There are 43 universities in Australia, many of them being in the top 50 worldwide rankings. Australian cities are also ranked among the best cities for education which means a degree from an Australian institute is going to look really good on your educational portfolio.


Qualified and Professional Instructions

Australian Professors and teachers are highly educated and equipped with the advance knowledge and latest developments in their respective fields.


Work while you study

In Australia, International students are allowed to work while they are on student visas. This usually helps them earn enough to cover the cost of living in the country.


Advanced facilities and Equipment

Universities in Australia are equipped with the most sophisticated and advanced equipment to aid the learning of students. From classrooms to laboratories, universities in Australia utilize the latest technological tools to make learning easier for their students.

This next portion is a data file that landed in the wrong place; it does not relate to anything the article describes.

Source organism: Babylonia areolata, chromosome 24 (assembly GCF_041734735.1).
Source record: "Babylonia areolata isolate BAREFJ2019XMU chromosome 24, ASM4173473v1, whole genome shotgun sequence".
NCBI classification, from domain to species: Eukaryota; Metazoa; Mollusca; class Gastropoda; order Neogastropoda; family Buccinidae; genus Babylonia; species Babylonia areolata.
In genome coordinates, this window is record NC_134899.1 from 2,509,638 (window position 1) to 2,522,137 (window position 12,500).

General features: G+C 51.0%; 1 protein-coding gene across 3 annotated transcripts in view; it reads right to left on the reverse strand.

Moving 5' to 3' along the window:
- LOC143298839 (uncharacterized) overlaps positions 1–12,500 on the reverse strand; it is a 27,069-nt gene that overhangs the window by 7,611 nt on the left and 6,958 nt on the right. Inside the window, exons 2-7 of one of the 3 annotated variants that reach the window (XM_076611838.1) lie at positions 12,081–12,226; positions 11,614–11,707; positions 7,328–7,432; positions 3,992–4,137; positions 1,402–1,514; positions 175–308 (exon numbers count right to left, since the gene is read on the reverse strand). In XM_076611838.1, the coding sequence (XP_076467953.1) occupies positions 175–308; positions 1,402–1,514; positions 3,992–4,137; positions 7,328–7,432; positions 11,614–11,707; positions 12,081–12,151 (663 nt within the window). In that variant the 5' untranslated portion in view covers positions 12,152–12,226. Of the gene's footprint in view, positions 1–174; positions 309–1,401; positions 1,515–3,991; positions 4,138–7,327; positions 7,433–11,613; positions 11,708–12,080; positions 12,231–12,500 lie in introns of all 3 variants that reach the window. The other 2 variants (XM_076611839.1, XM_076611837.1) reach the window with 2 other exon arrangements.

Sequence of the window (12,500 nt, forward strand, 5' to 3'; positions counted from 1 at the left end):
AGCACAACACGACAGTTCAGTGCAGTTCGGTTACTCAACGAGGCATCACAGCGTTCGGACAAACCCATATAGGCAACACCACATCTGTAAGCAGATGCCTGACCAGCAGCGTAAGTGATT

Multicultural Environment

Australia is home to students hailing from a spectrum of cultural and geographical backgrounds, and so it is likely that you will be able to settle right in once you get here. Apart from this, you will also be able to make friends form different countries and understand their culture. This will prepare you for working as part of an international workforce and help sharpen your social skills.


Learning opportunities

Living in a new country, meeting people of different nationalities, class, and culture will teach you lots of things and help you grow as an individual. When you come to study in Australia, you are definitely going to learn a lot more than the course you are enrolled in.


Study anything you like

Australia has some of the most top ranked universities in the world offering a wide range of study areas including arts and humanities, medical sciences, Life sciences, engineering and IT, business and social sciences.  So, it is almost guaranteed that you will find the course you are looking for at an Australian university.


Beautiful places and lots of fun things to do

Australia is a beautiful country with lots of places to see and many things to do for entertainment on a budget. So when you have some free time on your hands, you could go out with your friends and have fun! Whether you are living in a large city or a small one, you are definitely not going to be bored during your stay.


Gain points for General skilled migration

If you wish to stay permanently in Australia after your studies are over, the fact that you have a professional degree from an Australian university will get you extra points for immigration.


Source: Migration Alliance